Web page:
Motivational Interviewing Can Improve Adherence to Oral Cancer Agents
By Kate O’Rourke
Dallas, TX | Posted May 3, 2016
Do you have patients who are nonadherent to their oral cancer therapy? Have you tried motivational interviewing, which has been most widely used for patients with substance abuse?
“There is a lot of information out there showing that motivational interviewing can be applied to everything, including medication adherence,” said Jenny Van Amburgh, PharmD, a clinical professor and the residency program director at Northeastern University School of Pharmacy, in Boston. She presented a primer on the topic during a talk at the 2015 annual conference of the Hematology/Oncology Pharmacy Association.
A variety of intrinsic and extrinsic factors can affect adherence to medication, including lack of symptoms, bothersome side effects and high medical costs (Table). First described in 1983, the concept of motivational interviewing sprang from the recognition that problem drinkers who eventually went sober experienced the same six cycles of change (Am Psychol 2009;64:527-537). The first is precontemplation, of which a person does not intend to change anytime soon, followed by contemplation, when a person can be strongly inclined to change a behavior but doesn’t know how to begin. In the preparation stage, a person intends to act in the near future. In the action stage, a person takes steps toward making a change. In the maintenance stage, the new behavior has been sustained over a period of time, and then there is the possibility of a sixth stage, relapse.
Motivational interviewing is a directive, client-centered counseling style for eliciting behavior change by helping clients to explore and resolve ambivalence. A variety of skills can be used to help move individuals through the stages of change. “When you are using motivational interviewing skills, you need to have open-ended questions, affirmations that are sincere and true, and active listening and reflection. It is a learned process. It takes time,” Dr. Van Amburgh said. “You are letting the patient do all of the talking, and you are listening to what the patient is saying and trying to figure out how to move them into action.”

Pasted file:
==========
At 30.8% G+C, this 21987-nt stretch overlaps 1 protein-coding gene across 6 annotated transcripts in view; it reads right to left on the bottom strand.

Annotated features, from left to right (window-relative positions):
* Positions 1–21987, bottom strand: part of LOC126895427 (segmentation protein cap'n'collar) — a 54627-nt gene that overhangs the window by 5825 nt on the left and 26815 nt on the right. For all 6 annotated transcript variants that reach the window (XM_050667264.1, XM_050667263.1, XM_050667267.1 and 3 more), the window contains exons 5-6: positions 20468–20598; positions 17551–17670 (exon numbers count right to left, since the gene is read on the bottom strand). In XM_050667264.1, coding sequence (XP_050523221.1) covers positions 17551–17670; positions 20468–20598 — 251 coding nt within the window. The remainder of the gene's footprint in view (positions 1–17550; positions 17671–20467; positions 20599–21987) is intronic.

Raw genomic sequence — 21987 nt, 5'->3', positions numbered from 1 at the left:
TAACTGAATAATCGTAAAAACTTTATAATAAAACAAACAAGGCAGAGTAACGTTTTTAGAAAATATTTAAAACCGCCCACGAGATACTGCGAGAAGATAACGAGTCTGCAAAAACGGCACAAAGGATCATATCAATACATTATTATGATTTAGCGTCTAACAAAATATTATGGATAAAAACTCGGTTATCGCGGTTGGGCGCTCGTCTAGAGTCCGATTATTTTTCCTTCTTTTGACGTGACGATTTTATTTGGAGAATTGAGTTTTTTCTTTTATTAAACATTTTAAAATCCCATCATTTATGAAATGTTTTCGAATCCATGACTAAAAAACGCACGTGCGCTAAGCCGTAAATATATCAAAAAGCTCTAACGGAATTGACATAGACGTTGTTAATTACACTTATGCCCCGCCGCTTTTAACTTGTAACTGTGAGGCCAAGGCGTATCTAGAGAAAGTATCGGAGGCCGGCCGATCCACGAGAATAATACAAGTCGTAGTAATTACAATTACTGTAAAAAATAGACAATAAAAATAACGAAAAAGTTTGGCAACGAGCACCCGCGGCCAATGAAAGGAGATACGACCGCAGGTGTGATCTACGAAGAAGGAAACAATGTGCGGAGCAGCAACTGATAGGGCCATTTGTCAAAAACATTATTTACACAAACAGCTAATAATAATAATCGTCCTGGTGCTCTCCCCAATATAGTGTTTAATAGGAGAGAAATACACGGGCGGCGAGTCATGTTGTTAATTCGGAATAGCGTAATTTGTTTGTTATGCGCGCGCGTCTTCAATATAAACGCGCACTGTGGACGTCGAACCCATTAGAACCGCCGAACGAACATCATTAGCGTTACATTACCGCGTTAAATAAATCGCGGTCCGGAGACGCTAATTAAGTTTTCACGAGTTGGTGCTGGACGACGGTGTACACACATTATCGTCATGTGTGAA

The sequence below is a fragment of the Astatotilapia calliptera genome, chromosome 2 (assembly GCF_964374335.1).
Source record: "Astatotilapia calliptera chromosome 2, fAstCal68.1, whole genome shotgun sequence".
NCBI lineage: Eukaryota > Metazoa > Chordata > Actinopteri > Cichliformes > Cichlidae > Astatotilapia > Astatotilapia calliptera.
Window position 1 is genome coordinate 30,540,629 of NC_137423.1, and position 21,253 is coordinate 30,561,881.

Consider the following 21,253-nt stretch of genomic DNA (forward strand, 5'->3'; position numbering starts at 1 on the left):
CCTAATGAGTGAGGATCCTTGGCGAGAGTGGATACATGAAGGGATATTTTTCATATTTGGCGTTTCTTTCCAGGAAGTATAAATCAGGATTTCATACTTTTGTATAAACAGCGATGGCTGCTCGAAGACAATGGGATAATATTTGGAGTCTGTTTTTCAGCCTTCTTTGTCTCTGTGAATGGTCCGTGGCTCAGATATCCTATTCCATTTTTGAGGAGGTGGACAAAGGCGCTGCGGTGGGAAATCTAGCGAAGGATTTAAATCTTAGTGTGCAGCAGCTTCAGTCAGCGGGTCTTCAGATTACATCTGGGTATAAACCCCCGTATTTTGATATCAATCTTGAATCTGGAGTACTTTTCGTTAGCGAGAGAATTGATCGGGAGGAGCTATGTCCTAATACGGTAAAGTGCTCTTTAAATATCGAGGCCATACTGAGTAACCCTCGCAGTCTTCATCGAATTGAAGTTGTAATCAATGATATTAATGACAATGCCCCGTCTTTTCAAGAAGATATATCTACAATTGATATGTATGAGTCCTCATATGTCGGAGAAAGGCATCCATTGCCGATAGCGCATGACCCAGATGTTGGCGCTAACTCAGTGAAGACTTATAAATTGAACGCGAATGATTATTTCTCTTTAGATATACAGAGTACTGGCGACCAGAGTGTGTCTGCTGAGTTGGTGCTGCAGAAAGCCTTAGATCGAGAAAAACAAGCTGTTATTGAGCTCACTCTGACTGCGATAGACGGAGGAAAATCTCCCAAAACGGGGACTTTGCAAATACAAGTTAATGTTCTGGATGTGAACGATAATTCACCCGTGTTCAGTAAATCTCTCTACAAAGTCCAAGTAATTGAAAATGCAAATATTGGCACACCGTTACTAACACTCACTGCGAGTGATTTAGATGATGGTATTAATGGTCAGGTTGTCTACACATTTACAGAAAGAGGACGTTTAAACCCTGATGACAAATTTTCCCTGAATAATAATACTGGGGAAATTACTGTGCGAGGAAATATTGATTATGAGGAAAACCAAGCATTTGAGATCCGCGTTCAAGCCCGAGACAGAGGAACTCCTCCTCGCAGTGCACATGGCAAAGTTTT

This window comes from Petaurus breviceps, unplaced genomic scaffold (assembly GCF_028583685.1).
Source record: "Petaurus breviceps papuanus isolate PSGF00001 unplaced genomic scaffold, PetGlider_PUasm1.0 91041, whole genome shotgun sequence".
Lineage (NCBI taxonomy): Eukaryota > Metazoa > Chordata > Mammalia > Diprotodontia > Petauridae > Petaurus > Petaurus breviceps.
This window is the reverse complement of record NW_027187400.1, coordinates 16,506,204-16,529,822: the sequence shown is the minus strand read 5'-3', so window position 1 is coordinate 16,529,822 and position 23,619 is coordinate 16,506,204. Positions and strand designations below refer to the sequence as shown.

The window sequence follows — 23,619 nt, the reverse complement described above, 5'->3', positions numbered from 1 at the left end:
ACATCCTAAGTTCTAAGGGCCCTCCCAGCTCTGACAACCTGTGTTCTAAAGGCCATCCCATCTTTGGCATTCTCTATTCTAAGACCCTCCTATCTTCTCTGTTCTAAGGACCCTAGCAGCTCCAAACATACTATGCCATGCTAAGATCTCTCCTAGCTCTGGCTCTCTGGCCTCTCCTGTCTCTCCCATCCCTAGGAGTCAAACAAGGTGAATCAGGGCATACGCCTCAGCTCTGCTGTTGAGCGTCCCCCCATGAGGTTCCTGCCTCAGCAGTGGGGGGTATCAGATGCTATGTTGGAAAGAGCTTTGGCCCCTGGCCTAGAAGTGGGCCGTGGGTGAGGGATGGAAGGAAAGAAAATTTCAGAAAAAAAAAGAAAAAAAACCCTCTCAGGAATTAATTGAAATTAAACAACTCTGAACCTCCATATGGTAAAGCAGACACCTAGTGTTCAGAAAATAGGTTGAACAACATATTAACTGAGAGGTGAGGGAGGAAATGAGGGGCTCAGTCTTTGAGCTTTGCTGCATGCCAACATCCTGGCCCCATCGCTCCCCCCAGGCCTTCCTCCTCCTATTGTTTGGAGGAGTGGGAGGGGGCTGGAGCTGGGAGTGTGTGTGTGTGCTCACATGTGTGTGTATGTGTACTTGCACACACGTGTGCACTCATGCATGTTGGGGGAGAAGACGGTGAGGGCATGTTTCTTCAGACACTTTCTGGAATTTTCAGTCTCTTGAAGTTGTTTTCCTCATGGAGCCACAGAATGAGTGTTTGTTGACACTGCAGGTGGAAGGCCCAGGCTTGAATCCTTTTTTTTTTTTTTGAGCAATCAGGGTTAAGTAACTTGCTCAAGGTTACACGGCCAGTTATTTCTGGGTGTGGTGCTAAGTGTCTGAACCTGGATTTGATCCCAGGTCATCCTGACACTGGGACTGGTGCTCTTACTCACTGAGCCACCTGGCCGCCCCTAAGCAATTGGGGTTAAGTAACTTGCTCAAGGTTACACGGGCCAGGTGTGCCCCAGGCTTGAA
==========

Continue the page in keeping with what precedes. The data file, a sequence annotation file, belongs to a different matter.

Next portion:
You might say, “It must be difficult to take your medication every day if it makes you feel worse. About how many times per week would you say you miss your medication?” Dr. Van Amburgh typically tells patients that she has difficulty remembering her daily vitamin, as a way of relating to patients.
Clinicians can reflect on words and body language. “You can say, ‘I noticed when we were discussing these new medications, you appeared upset and frustrated. What are you thinking about?’” Dr. Van Amburgh said.
Sometimes just getting patients into the clinic can get them to buy in, if clinicians can follow up with something such as, “I’m glad you came into the clinic today for another appointment, and I appreciate your honesty about how you take your medications.” You are affirming that your patients shared their problems with you, but you are not passing judgment and are engaging them to tell you more, she noted.
Providing quick summaries at the end of a conversation can be very helpful, such as, “We discussed a couple ways to help you take your medication; which would you be most interested in trying?” Dr. Van Amburgh said. “The difference is I am not telling the patient; the patient is leading the conversation. Motivational interviewing is about having patients be their own advocate and making them more in control of what they are doing. The more they are in control, the more they are likely to do it.”
Dr. Van Amburgh discussed a few of the motivational interviewing principles of change: rolling with resistance, expressing empathy, developing discrepancy and supporting self-efficacy. To roll with resistance and express empathy, you might say, “Taking medications can be difficult, especially when they make you feel worse. Let me suggest an idea that you could consider to see if it would help. If it works, then great, but if not, feel free to let me know so we can think about something else.”
To develop discrepancy, clinicians can evoke the patient’s own reason for and against change, such as, “What difficulties have you encountered when trying to take your medications every day?”
Pharmacists can support self-efficacy using importance/confidence scales. “How important is it to you to take all your medications every day on a scale of 1 to 10, with 0 being not important and 10 being very important? How confident are you that you can take your medications every day using the same scale? What would it take to move you from 7 to 8 on the scale, and what do you think you would need to do it?” Dr. Van Amburgh said.
Dr. Van Amburgh pointed out that she had only covered the very tip of the iceberg of motivational interviewing. “You can take courses for weeks on motivational interviewing,” she said, noting that it takes time to implement in practice.
The use of motivational interviewing for cancer patients is growing. The Oncology Nursing Society includes motivational interviewing techniques in their Oral Adherence Toolkit (www.ons.org/practice-resources/clinical-practice/ons-toolkit-helps-patients-adhere-oral-therapies-cancer). According to Stephanie Wheeler, PhD, an assistant professor of health policy and management at University of North Carolina Gillings School of Global Public Health, in Chapel Hill, who studies medication adherence, motivational interviewing is a promising technique for addressing many types of behavior change in cancer patients or survivors, including diet, exercise, smoking cessation and cancer-related stress.